Dan Gable is a demi-god in the world of wrestling. He’s been called “Sports Figure of the Century” by Sports Illustrated. Why?
As an athlete, he had a 182-1 prep and college record. His single loss, in his final NCAA match, infuriated him. To make up for it, he out-trained the world and won the gold medal at the 1972 Munich Olympics…without surrendering a single point. This is like winning Wimbledon on serves alone.
Most impressive to me, as coach of the Iowa Hawkeyes, he was able to replicate his success. He had a recipe. Here are a few stats from his 21-year career:
21-year record — 355-21-5 (94.4% wins)
Big Ten record — 131-2-1 (98.5% wins)
21 Big Ten Team Titles
45 National Champions
The above video clip is from Dan Gable – Competitor Supreme, which my mom bought for me when I was 15. It changed my life.
I watched it almost every day in high school, and it kept me fighting through all the various losses in life. Didn’t finish the SAT in time? Watch Dan Gable. Have a guidance counselor laugh while telling me I don’t stand a chance of getting into Princeton? More Dan Gable. Lost my first important judo match in 7 seconds? Watch the Iowa Hawkeyes…again and again and again. Then, return to the same tournament six months later and win.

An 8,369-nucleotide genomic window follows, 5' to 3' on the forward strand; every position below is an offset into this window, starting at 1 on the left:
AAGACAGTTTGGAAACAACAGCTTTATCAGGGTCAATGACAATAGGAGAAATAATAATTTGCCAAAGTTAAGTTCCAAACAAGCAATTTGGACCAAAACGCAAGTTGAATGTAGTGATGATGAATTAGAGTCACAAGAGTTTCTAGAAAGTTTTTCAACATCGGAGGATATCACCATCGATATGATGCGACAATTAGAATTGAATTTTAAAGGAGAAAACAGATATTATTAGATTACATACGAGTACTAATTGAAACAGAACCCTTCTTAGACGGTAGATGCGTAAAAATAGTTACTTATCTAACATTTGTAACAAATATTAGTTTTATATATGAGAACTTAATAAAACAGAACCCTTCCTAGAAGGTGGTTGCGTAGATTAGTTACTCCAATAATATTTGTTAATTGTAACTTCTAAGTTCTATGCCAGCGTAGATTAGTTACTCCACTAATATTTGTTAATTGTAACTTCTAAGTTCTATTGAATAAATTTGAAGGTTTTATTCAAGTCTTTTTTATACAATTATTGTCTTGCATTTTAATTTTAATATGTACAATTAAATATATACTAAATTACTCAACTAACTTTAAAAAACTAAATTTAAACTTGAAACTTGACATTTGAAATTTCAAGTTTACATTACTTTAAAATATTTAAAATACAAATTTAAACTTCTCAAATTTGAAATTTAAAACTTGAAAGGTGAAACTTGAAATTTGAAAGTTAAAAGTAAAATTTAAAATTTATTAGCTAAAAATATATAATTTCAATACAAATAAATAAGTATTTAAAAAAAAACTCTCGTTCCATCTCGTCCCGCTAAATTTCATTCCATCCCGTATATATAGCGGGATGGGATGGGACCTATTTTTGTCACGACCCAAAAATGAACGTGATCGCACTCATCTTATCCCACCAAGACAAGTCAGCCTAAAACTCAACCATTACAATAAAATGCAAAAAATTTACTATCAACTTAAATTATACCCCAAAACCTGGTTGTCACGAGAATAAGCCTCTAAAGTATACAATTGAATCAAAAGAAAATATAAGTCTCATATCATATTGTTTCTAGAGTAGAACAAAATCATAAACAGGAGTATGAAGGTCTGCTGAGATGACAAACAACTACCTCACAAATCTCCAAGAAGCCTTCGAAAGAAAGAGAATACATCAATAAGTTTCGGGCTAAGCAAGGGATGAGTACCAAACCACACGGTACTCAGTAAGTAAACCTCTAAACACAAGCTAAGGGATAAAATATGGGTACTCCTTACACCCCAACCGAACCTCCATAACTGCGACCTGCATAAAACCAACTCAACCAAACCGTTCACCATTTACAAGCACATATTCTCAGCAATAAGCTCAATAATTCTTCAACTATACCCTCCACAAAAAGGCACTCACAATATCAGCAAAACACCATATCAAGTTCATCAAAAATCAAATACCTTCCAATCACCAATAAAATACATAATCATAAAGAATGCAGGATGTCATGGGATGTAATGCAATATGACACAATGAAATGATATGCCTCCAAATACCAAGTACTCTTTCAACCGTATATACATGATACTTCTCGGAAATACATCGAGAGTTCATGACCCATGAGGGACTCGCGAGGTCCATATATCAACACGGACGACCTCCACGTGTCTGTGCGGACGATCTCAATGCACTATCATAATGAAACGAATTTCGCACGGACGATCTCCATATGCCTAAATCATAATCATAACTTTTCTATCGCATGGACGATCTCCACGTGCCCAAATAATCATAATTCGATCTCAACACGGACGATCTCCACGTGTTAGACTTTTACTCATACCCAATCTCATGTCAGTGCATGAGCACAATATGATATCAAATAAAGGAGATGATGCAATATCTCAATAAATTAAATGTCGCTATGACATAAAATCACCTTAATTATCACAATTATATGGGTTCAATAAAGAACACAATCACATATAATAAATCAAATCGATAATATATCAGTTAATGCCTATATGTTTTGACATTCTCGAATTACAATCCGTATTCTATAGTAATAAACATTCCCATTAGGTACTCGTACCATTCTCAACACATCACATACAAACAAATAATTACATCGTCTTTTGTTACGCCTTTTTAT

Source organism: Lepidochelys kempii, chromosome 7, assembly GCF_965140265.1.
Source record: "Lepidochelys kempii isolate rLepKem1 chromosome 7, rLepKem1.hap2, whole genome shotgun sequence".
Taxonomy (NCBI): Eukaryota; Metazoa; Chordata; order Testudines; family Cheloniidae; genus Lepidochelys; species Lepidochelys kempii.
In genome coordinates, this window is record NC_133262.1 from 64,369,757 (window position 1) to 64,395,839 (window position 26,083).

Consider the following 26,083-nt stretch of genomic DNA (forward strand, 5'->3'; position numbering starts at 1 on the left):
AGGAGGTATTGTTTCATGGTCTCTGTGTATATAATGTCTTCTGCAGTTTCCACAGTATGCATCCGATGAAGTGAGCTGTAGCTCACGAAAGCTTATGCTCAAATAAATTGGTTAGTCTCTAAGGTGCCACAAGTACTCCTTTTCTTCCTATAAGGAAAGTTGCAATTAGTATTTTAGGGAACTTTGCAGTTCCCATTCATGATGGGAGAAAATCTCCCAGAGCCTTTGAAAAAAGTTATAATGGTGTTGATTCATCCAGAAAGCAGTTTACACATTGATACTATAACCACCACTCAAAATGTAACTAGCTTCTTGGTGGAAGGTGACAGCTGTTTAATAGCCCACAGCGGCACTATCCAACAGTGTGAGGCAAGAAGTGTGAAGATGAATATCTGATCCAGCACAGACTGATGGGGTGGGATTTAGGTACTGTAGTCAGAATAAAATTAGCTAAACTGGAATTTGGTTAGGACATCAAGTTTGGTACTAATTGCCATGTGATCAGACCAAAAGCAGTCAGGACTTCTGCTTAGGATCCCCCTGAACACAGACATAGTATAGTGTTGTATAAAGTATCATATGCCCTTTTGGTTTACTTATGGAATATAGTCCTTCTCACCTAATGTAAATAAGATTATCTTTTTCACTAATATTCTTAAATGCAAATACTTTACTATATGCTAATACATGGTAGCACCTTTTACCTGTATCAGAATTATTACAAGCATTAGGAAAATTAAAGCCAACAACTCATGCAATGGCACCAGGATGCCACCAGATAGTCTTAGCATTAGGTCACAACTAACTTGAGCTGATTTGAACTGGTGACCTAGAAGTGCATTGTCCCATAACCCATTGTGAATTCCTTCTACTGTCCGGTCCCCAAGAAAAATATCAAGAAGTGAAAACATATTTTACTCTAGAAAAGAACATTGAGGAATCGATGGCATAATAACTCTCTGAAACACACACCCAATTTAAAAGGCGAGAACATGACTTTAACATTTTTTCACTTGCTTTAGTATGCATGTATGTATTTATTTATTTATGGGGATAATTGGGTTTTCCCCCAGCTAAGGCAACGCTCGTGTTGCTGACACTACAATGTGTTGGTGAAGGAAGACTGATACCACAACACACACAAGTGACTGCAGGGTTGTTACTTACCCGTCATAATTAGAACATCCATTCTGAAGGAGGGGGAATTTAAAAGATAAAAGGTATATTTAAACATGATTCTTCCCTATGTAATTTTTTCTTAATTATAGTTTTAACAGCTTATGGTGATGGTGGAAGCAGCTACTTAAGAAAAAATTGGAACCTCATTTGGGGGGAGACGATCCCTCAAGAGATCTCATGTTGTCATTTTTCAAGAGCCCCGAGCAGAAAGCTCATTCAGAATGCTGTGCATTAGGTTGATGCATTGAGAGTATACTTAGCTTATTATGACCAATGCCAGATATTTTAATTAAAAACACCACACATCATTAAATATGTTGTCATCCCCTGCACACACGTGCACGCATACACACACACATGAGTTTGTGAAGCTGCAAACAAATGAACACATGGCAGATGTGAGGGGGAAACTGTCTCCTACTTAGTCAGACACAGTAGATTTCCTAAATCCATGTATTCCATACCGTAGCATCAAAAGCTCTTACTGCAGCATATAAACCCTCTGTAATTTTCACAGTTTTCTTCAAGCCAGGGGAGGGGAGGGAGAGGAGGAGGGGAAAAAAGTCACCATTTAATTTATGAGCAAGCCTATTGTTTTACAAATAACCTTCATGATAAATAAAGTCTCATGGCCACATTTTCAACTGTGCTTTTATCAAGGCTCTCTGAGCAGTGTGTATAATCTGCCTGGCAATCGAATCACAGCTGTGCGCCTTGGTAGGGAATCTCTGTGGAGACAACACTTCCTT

In life, there are dog fights. You must learn to enjoy them. Few people look forward to banging heads (literally or metaphorically), and therein lies the golden opportunity.
Sometimes you win, and sometimes you lose. But there are factors inside your control that greatly improve the odds. Being aggressive doesn’t guarantee success, but failing to be aggressive nearly always guarantees failure. In a modern world of political correctness, glad handing, and fear of offending everyone and anyone, the art of the fight is undervalued.
Remember: It’s not the size of the dog in the fight. It’s the size of the fight in the dog.
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